Mexico City’s ice rink topic of talk

Skaters find winter thrill in 70-degree weather.


For Mexico City residents who sat around their Christmas tables this year with old friends and family members, a novel subject of conversation was certain to elicit a wide variety of viewpoints: The metropolis’ first open-air, public ice skating rink.

On Christmas Eve, I heard a description of the ice rink that was reminiscent of the best of magical realism: Tens of thousands of people gazing at a gargantuan ice rink from the grandstands surrounding it, holding umbrellas to shield themselves from 70-degree weather, while a thousand people, most of whom had never donned skates before, cluttered the oval-shaped rink, fearfully clinging to its rim like flies; others tentatively glided on its surface, experiencing for the first time the thrilling sensation of flying.

We had a good laugh over that. I think it made us feel that Mexico is always full of surprises.

The ice rink, which closes at 10 p.m. daily, is free of charge. It is located in the city’s central square, flanked by colonial buildings, and is powered by 10 truck-size chilling machines and cleaned by two Zamboni machines. It fits upward of 1,000 people at once who enter the ice at 50-minute intervals.

Lines are said to be 45 minutes long and skates are provided to those unmindful of inserting their extremities in footwear used by millions of others.

The subject of the ice rink came up in conversation several times while I was there visiting my brother, Diego, who is in the film industry and lives with his fiancée, Fernanda. Some thought it was a harmless idea while others called it the new mayor’s attempt at raising his approval ratings, which are high. Some accused the left-of-center Marcel Ebrard of populism, others of an attempt to distract the city from its problems, while yet others defended his fun- loving spirit.

I was raised in Mexico City when it was known as the most polluted city in the world and the closest I ever came to seeing snow was when the smog cleared and we could glimpse, in the distance, the white robes of the volcano Popocatepetl. I now enjoy snow skiing, but I’ve tried ice skating only twice.

Ebrard was quoted by the Mexican press as saying that the new ice rink, billed as being the largest in the world at 133 feet by 253 feet, would make the capital’s residents feel “as though we were in Paris or New York, only prettier.” He was also quoted as saying that “we’re going to learn how to ice skate, it’s not complicated at all.”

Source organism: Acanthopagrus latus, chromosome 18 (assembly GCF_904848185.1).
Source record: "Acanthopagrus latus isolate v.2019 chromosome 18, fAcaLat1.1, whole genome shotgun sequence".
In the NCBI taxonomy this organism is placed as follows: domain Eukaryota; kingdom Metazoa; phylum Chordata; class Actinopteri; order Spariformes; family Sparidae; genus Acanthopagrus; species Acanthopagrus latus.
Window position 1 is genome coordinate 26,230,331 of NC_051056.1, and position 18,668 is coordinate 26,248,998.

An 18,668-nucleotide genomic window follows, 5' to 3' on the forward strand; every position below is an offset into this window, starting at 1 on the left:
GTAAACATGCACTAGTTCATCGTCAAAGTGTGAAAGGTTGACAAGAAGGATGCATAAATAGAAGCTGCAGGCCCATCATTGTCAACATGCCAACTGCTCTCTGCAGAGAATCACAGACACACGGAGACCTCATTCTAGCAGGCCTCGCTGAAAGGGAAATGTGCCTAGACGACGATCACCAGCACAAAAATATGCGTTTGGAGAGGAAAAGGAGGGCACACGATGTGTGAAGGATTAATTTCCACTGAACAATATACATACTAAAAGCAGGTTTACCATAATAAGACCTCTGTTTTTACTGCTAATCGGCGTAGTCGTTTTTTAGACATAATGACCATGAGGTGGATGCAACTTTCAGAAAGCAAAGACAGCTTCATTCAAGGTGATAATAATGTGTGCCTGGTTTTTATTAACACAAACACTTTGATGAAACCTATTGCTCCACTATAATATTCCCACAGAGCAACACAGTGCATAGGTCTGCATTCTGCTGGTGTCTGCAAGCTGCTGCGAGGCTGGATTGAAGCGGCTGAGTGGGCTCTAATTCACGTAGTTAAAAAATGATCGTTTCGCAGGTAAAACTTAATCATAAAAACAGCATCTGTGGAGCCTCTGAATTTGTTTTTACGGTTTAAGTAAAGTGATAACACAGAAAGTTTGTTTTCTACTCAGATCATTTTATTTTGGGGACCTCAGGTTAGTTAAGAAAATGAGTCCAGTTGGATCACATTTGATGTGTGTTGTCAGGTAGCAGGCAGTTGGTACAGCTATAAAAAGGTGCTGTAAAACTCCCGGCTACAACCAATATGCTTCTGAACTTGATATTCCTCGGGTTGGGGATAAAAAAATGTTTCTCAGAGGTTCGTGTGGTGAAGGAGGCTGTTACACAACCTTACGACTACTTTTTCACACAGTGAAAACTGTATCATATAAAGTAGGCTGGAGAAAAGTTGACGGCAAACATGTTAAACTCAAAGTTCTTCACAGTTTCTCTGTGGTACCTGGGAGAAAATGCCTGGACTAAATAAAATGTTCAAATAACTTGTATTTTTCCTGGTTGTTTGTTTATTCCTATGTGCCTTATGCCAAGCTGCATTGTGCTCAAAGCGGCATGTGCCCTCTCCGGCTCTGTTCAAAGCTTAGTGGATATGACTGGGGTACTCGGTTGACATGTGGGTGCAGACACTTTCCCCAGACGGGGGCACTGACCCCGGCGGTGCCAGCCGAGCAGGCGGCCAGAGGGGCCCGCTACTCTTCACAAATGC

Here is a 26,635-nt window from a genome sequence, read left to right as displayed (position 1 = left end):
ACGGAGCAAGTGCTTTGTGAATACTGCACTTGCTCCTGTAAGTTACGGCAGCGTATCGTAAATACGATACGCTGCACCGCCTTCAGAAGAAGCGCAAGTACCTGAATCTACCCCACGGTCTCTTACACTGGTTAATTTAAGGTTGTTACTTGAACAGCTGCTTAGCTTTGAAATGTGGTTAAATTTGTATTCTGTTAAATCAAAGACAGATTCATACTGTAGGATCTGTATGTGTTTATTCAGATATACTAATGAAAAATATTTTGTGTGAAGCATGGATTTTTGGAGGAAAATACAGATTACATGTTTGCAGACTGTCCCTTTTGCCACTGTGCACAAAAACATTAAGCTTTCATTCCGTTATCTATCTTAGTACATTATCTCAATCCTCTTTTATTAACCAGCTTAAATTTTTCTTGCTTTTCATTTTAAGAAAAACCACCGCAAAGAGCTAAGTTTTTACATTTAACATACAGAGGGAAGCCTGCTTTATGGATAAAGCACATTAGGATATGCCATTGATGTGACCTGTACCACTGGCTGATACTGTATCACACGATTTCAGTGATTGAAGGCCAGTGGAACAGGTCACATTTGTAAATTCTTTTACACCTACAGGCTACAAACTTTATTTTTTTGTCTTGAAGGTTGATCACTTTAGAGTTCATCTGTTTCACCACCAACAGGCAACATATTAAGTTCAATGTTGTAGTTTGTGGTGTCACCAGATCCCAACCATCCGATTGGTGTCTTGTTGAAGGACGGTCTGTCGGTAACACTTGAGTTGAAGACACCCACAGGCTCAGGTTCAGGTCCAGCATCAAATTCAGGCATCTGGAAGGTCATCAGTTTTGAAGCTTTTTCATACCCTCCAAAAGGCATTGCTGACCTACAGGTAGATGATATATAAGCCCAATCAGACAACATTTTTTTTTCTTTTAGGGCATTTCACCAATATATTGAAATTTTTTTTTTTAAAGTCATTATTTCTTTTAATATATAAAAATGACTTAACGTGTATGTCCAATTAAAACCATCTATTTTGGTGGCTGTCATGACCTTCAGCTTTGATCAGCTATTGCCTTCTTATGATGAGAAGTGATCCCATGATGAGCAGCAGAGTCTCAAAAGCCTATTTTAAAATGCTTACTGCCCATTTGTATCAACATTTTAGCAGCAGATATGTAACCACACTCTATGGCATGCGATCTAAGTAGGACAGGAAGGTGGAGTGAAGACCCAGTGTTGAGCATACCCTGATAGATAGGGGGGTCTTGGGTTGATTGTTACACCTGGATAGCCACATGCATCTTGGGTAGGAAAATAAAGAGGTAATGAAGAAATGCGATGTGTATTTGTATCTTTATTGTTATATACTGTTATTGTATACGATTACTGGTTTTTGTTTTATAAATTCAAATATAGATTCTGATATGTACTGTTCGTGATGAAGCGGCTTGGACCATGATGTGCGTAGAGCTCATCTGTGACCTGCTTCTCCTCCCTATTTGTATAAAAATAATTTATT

Ebrard also said that his goal was to provide lower-class residents with the opportunity to practice a sport that until now they could not afford.

My first reaction to Ebrard’s idea was: How much is this thing costing taxpayers; and, in a city where children beg for money at every traffic light, why didn’t he spend that money more wisely? But I was surprised to learn that while the project cost $1.5 million, the money was donated by several large Mexican businesses. (Some believe that the ice rink, which closes Jan. 7, will charge an entry fee next winter.)

Anyway, I decided to go take a look. While I didn’t skate, I did sit in the grandstands and watched the Zamboni machines clean the ice around a shallow pool of water that formed in the middle.

I sat there for about 20 minutes. For a minute, I thought about people’s fascination with ice. A fictional character who, while facing a firing squad, remembers, of all things, the day that his father “took him to discover ice” came to mind.

I also watched two young couples who, like most visitors, only wanted a glimpse or a souvenir of the strange sight. They sat in the bleachers before posing for snapshots in front of the rink.

I must admit I didn’t stay long enough to watch a new group of novices trip and fall in the ice.

It was getting too hot outside.

Staff writer Pablo Ros: